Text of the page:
There are those who say that making the schools private would put an enormous burden on parents who can't afford the cost of tuition. Well, the solution to that is to PLAN AHEAD before having children. If your financial situation can't handle all the expenses of raising children on your own, maybe you shouldn't be bringing any into the world until you can afford it! Even so, many parents obtain loans to send their kids to college ... so they can also get loans to send their kids to regular school. If that isn't feasible, there is always the option of home schooling.

I have to respectfully disagree with your above statements. So are you saying that people or less economic status.. ie; the middle income families and the working poor shouldn't have children? So then only those of economic affluence should have children?

What money you have in your account does not determine who a good parent makes or doesn't make. The bottom line is there will be a lot of otherwise good, loving hard working parents left out of your equation should the system be privatized and left to who has the biggest wallets. The best schools will be open only to those that have the thickest wallets. Does not every child, regardless of economic standing, deserve to be educated and given the opportunity to raise themselves above their current economic status?

Privatizing the school system would also eliminate two of the "great debates" that have been raging over the years: PRAYER and SCHOOL CHOICE. Actually, the two go hand in hand because parents would have the choice of sending their children to whatever school they want ... and their children could pray all they want respective to their beliefs. Most public schools don't allow prayer and choice.

Parents currently do have that choice. those that can afford it can send their children to whatever denomination of private school they want. Nothing is stopping them.

On the contrary public schools offer children an opportunity to share a classroom with children of different races, maybe economic status (more so true in certain areas of the country than others) and different religions. It gives them the opportunity to learn by sitting side by side with a student from a different culture than there own.

Furthermore, too many parents have come to expect schools to be a "free ride". Parents often use the system as a means of subsidized day care, and really don't have much input or concern about their children's education. If parents paid for their kids' education out of their own pockets, more parents would take an interest in what their kids are learning, and how well they're doing. After all, money is a motivator.
I agree with the first portion of that statement.. about parents not being invovled enough. BUT, this is NOT simply because they want to use school as "free daycare" . It is because in todays world, in a middle income family, both parents have to work in order to pay the bills.. it's just a fact.

And schools are NOT a free ride..it's paid for through property taxes. Renters technically aren't paying property taxes.. however that is not entirely true because a portion of what their rent is goes to cover the landlord property tax liability. So public schools are by no means a FREE ride. The fact that they pay property taxes is motivation enough for parents to do the best they can do for their children..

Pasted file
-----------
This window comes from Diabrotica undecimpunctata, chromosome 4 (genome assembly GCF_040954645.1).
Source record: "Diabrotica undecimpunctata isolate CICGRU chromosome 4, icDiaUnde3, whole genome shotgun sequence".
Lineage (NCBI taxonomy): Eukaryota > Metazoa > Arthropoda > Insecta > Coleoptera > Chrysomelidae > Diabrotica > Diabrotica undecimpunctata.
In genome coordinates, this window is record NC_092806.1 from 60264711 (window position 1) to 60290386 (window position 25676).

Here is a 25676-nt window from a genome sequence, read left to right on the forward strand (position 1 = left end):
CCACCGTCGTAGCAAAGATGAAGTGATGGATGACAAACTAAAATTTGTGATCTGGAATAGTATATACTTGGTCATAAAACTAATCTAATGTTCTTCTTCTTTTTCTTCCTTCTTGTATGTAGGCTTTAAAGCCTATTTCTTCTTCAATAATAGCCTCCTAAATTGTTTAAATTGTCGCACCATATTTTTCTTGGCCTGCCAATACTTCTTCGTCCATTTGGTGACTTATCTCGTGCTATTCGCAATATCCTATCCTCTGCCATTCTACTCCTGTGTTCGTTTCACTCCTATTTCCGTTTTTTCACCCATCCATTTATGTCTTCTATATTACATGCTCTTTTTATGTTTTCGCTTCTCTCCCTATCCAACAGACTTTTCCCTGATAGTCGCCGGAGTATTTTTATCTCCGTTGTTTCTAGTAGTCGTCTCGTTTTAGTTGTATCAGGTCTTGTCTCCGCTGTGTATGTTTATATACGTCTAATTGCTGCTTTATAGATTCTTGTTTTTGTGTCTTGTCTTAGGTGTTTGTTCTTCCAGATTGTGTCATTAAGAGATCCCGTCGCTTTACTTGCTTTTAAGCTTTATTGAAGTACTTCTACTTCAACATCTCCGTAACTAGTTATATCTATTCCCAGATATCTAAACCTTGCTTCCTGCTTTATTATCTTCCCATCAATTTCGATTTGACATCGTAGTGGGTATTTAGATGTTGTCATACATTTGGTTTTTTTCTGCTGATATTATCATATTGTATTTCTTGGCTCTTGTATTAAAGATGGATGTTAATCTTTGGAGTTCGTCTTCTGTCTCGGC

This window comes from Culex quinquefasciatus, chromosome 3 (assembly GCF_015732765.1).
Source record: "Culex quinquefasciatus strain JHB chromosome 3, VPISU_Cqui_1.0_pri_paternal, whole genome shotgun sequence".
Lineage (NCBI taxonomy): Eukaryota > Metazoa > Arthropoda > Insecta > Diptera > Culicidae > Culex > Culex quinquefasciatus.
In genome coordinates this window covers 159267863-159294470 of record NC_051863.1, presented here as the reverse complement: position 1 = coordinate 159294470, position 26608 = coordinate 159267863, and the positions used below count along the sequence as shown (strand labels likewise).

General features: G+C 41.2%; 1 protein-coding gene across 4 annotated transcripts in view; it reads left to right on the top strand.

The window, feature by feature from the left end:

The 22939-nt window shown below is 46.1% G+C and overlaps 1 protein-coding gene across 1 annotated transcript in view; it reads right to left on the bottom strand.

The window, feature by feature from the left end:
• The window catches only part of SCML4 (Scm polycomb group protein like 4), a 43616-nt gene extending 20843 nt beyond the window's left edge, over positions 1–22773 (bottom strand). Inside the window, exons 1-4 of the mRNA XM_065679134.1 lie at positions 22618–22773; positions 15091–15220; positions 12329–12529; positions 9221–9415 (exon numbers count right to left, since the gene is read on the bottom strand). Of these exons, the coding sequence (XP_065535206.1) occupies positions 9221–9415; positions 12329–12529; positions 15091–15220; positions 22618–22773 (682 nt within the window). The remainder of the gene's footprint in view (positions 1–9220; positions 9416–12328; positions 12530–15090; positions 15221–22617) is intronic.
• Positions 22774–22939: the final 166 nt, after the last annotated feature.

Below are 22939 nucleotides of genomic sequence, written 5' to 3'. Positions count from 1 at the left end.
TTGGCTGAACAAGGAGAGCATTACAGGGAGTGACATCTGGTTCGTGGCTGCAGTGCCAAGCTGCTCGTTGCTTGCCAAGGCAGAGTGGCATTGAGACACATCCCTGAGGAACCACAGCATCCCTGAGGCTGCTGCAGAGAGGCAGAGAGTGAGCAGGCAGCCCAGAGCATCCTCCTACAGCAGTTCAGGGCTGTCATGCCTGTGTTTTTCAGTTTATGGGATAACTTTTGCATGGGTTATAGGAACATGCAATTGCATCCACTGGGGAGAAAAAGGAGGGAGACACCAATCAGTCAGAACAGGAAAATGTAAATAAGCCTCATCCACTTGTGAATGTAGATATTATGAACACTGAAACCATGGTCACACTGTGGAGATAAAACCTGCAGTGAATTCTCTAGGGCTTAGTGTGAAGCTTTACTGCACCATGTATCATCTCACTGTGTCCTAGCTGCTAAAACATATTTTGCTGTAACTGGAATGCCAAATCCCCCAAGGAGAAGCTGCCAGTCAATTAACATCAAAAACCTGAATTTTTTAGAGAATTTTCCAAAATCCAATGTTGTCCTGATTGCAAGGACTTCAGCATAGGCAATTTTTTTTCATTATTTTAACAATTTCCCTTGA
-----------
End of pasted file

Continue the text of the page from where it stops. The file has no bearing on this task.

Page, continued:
Privatize schools and all you will do is take away good education andgive it to only those that can afford tution to private schools. The cost of college is so high that many parents go into hock and eat into their retirement savings to pay for their childs education. Do you really mean to suggest that middle income families and even lower middle and the poor go even more into hock and deeper into debt.

To suggest that parents "home school" if they can't afford tuition is also not practical. How can they teach their own children when both parents have to work? That, and not all parents are equipped to teach...

I , personally, will monitor my childs education in a public school system.. AND I will teach theme what I feel they need to know that the public school system leaves out.

Parents lack of getting invovled and following through with their childrens education is the reason that public schools are failing. (and again..t hat depends on where you live and the local schools). privatize the system and you'll still have the same problem.. or perhaps even worse as parents will probably have to work more hours to afford the tuition. Having a child turn into a great productive adult starts first at home..
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Old 09-20-2008, 08:20 AM
 
Location: Pinal County, Arizona
25,107 posts, read 34,361,805 times
Reputation: 4893
Public schools have, for a long time, been pretty much a monopoly - there was not much competition.

That started to change a few years ago as parents became far more dissatisfied with the quality of education their kids were getting, the decay of facilities, the increasing number of violent acts taking place at the public schools, the lack of ... "oversight" of teachers and administration, etc. Parents wanted better. Hence the discussion started about vouchers -

Now comes the first of the "private" schools - charter schools. And parents began sending their children to them. Now, all across the country, there is a growing private educational system.